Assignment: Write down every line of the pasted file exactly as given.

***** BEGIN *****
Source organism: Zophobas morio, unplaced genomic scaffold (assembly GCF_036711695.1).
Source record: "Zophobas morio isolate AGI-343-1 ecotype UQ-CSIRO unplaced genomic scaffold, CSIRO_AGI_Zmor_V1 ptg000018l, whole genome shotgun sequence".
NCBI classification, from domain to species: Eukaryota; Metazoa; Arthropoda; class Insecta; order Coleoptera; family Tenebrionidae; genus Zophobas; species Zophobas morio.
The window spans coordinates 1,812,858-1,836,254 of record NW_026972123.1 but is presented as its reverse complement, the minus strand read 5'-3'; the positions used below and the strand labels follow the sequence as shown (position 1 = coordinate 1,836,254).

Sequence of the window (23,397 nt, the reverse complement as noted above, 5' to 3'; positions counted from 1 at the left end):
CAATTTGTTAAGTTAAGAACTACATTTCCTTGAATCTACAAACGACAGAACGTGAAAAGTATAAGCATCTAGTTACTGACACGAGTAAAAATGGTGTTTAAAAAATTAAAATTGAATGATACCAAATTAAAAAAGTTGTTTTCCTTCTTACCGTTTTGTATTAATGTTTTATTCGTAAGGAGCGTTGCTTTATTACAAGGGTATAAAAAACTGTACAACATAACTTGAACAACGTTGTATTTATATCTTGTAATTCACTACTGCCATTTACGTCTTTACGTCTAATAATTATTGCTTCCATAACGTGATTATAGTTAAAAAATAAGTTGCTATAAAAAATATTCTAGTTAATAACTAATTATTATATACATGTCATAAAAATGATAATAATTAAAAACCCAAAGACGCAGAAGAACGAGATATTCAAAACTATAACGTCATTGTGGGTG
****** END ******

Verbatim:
Source organism: Zophobas morio, unplaced genomic scaffold (assembly GCF_036711695.1).
Source record: "Zophobas morio isolate AGI-343-1 ecotype UQ-CSIRO unplaced genomic scaffold, CSIRO_AGI_Zmor_V1 ptg000018l, whole genome shotgun sequence".
NCBI classification, from domain to species: Eukaryota; Metazoa; Arthropoda; class Insecta; order Coleoptera; family Tenebrionidae; genus Zophobas; species Zophobas morio.
The window spans coordinates 1,812,858-1,836,254 of record NW_026972123.1 but is presented as its reverse complement, the minus strand read 5'-3'; the positions used below and the strand labels follow the sequence as shown (position 1 = coordinate 1,836,254).

Sequence of the window (23,397 nt, the reverse complement as noted above, 5' to 3'; positions counted from 1 at the left end):
CAATTTGTTAAGTTAAGAACTACATTTCCTTGAATCTACAAACGACAGAACGTGAAAAGTATAAGCATCTAGTTACTGACACGAGTAAAAATGGTGTTTAAAAAATTAAAATTGAATGATACCAAATTAAAAAAGTTGTTTTCCTTCTTACCGTTTTGTATTAATGTTTTATTCGTAAGGAGCGTTGCTTTATTACAAGGGTATAAAAAACTGTACAACATAACTTGAACAACGTTGTATTTATATCTTGTAATTCACTACTGCCATTTACGTCTTTACGTCTAATAATTATTGCTTCCATAACGTGATTATAGTTAAAAAATAAGTTGCTATAAAAAATATTCTAGTTAATAACTAATTATTATATACATGTCATAAAAATGATAATAATTAAAAACCCAAAGACGCAGAAGAACGAGATATTCAAAACTATAACGTCATTGTGGGTG